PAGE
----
Confidentiality & Medical Records
The practice complies with data protection and access to medical records legislation. Identifiable information about you will be shared with others in the following circumstances:
- To provide further medical treatment for you e.g. from district nurses and hospital services.
- To help you get other services e.g. from the social work department. This requires your consent.
- When we have a duty to others e.g. in child protection cases anonymised patient information will also be used at local and national level to help the Health Board and Government plan services e.g. for diabetic care.
If you do not wish anonymous information about you to be used in such a way, please let us know.
Reception and administration staff require access to your medical records in order to do their jobs. These members of staff are bound by the same rules of confidentiality as the medical staff.
Freedom of Information
Information about the General Practioners and the practice required for disclosure under this act can be made available to the public. All requests for such information should be made to the practice manager.
Access to Records
If you have access to patient SystmOnline service you can request access to view your own record through your personal login. Please see Online Services for further information on how to do this.
Alternatively, if you require a hard copy of your medical record, requests should be made in writing and could take up to one calendar month to be processed. In accordance with the Data Protection Act 2018 and Access to Health Records Act, patients may request to see their medical records at any time. There is no charge for a copy of your medical record unless requests are a duplication of a time period already provided. If the request is unfounded, excessive or repetitive it may be referred to the DPO to assess if charges need to be applied. No information will be released without the patient consent unless we are legally obliged to do so.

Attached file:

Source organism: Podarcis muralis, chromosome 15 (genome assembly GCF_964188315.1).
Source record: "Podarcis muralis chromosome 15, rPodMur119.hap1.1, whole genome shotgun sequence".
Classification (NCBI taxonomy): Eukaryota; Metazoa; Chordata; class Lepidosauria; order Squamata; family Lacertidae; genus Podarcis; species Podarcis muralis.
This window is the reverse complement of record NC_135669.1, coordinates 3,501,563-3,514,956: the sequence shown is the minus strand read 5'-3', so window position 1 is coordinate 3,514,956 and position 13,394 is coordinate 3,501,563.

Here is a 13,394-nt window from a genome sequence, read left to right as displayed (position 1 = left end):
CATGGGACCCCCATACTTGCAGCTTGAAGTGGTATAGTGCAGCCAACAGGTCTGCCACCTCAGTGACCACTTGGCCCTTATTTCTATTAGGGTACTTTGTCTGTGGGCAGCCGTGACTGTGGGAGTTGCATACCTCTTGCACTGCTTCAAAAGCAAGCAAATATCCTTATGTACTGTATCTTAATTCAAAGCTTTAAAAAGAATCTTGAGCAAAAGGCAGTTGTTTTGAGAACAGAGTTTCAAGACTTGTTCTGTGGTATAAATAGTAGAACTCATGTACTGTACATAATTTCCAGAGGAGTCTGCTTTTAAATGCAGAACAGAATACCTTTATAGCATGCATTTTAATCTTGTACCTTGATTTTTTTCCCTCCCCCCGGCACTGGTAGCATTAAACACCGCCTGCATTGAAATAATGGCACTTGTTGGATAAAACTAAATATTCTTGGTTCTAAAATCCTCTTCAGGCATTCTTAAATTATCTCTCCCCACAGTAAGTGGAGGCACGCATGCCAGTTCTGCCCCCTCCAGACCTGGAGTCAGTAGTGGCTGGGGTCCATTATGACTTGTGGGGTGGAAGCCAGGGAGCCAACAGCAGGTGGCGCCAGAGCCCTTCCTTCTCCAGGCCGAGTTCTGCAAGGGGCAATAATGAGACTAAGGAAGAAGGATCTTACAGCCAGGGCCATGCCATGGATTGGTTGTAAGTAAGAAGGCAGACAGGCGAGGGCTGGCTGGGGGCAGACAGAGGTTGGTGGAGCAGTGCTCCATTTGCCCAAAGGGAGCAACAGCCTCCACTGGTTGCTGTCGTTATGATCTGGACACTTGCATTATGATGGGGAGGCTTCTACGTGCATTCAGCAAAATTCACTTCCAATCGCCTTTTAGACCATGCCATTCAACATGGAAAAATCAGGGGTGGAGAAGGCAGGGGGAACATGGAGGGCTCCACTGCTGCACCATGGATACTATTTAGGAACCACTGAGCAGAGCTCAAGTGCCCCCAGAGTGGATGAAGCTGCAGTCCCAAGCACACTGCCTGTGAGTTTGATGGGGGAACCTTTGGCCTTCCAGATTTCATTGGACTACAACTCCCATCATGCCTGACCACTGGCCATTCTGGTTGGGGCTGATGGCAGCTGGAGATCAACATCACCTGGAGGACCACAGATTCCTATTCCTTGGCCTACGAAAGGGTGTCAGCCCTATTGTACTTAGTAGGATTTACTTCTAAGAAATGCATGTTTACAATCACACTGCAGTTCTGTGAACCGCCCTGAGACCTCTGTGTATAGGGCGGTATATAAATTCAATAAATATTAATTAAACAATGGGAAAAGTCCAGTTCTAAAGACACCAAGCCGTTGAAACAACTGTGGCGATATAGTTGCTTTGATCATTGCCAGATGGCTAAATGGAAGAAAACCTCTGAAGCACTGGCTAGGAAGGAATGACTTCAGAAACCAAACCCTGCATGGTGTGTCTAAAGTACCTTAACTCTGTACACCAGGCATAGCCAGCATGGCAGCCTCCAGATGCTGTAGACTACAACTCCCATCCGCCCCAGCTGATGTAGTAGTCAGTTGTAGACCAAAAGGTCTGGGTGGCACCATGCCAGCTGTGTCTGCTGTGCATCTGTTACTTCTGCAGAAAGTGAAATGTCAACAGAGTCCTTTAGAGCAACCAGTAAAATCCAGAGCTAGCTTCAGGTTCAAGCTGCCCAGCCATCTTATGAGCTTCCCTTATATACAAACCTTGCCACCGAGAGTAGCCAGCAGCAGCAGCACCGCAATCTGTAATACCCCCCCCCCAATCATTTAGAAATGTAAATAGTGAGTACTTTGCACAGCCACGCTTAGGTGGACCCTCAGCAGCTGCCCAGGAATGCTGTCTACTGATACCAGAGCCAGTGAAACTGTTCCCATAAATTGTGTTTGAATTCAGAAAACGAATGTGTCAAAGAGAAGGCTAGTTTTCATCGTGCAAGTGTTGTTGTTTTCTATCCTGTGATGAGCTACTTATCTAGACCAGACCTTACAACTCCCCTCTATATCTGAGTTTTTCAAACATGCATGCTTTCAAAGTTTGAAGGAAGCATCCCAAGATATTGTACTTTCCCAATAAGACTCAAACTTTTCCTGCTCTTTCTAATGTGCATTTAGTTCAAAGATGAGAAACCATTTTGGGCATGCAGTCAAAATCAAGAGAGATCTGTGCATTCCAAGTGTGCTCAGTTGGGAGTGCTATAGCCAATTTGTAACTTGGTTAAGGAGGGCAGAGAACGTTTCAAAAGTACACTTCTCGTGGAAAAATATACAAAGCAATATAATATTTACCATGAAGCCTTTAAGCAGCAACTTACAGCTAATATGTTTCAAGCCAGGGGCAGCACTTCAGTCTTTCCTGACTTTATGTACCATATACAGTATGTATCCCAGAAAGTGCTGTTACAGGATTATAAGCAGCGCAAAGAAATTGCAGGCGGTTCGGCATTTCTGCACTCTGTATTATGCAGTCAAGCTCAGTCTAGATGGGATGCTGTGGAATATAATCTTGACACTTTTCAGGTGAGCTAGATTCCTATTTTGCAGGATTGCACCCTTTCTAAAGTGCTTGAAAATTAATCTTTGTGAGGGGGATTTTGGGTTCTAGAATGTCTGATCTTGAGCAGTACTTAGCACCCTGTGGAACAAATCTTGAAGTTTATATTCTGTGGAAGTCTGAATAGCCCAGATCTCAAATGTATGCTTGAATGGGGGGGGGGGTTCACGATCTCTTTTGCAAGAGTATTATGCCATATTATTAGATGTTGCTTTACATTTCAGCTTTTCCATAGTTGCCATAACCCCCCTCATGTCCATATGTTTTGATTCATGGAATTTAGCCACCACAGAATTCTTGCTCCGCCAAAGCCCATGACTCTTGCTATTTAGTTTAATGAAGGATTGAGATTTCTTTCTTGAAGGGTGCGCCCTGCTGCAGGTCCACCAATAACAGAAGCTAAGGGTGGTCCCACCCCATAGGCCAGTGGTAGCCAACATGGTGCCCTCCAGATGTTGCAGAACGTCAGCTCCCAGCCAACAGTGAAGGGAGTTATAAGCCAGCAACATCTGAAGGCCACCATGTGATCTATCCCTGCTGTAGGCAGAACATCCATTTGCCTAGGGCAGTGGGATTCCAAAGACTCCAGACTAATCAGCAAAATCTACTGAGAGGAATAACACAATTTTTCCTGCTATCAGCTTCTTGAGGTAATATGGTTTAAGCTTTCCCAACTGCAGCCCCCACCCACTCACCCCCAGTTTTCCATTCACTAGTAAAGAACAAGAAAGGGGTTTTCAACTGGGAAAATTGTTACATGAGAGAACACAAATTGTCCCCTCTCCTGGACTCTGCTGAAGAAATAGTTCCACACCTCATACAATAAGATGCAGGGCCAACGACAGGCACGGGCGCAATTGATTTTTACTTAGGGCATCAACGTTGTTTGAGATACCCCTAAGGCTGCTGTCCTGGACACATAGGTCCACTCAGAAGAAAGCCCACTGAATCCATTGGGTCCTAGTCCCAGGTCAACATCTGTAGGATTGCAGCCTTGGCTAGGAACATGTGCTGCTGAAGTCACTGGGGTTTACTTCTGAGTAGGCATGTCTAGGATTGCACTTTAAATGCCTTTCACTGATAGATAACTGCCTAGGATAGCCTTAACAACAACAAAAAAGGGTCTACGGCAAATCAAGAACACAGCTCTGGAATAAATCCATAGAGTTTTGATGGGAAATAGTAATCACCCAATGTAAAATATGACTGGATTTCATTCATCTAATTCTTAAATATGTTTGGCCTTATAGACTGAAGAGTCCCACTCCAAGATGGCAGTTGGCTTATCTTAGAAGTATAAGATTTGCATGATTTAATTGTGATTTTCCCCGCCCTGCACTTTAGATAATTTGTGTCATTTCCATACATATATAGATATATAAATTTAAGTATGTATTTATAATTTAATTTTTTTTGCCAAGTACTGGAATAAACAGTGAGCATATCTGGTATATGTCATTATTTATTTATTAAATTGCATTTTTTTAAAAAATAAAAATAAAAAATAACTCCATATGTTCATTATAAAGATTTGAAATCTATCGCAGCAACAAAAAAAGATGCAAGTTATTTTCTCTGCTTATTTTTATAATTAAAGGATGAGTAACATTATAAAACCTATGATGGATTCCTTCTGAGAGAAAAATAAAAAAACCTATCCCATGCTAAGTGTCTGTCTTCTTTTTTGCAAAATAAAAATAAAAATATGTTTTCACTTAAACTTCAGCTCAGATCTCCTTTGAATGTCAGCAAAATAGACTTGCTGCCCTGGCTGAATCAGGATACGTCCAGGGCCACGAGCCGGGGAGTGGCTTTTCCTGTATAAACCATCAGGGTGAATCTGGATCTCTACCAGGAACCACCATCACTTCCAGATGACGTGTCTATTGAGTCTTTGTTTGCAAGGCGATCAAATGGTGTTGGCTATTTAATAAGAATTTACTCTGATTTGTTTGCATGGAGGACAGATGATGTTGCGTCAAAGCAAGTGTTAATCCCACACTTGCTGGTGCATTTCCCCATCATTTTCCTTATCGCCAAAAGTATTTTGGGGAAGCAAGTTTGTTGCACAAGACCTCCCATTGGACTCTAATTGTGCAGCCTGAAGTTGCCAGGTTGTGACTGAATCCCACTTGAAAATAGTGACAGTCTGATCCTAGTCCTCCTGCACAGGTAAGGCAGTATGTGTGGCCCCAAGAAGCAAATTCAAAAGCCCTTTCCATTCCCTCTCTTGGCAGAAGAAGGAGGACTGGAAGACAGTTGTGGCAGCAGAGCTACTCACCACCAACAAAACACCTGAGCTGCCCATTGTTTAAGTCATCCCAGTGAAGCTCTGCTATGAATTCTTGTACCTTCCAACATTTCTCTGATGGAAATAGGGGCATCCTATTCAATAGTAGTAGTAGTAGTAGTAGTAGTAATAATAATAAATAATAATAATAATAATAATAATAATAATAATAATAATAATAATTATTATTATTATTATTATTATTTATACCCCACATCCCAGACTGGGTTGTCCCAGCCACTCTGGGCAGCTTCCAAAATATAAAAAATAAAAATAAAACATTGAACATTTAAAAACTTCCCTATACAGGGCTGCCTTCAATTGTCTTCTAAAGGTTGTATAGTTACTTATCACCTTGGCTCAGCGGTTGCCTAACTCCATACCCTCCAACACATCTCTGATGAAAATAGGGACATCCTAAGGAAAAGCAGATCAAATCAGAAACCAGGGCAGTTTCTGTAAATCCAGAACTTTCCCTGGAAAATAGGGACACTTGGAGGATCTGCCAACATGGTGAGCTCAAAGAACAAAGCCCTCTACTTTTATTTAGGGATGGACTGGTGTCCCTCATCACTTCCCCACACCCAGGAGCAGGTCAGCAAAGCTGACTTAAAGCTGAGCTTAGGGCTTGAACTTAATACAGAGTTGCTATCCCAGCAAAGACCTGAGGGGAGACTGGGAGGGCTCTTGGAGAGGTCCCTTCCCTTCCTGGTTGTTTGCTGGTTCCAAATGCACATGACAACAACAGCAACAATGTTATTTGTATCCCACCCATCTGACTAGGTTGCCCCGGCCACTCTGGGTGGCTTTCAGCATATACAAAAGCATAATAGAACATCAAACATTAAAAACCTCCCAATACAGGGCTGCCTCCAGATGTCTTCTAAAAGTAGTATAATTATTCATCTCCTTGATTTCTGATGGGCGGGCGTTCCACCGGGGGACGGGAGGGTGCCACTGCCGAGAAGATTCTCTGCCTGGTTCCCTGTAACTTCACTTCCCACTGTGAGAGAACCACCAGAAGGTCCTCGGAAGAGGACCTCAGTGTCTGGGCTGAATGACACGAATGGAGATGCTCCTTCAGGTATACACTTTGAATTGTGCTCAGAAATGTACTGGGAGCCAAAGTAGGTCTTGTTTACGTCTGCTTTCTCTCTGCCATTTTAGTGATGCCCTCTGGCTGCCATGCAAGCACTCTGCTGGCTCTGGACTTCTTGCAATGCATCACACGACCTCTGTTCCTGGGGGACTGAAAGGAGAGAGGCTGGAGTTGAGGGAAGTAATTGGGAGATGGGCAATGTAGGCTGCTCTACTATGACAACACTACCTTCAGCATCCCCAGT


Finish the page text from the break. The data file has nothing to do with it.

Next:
Consent can be implied (e.g. you offer your arm for a blood test) or expressed (written or verbal).We will endeavour to answer any questions you may have about the procedure honestly and fully.
In the case of children consent for a procedure, investigation or immunisation will be sought from the adult with parental responsibility. If a child is under 16 but has ‘sufficient understanding and intelligence to enable him/her to understand fully what is proposed ‘(known as Gillick competence), then he/she will be legally competent to consent for him/herself.
The NHS operate a zero tolerance policy with regard to violence and abuse and the practice has the right to remove violent patients from the list with immediate effect in order to safeguard practice staff, patients and other persons. Violence in this context includes actual or threatened physical violence or verbal abuse which leads to fear for a person’s safety. In this situation we will notify the patient in writing of their removal from the list and record in the patient’s medical records the fact of the removal and the circumstances leading to it.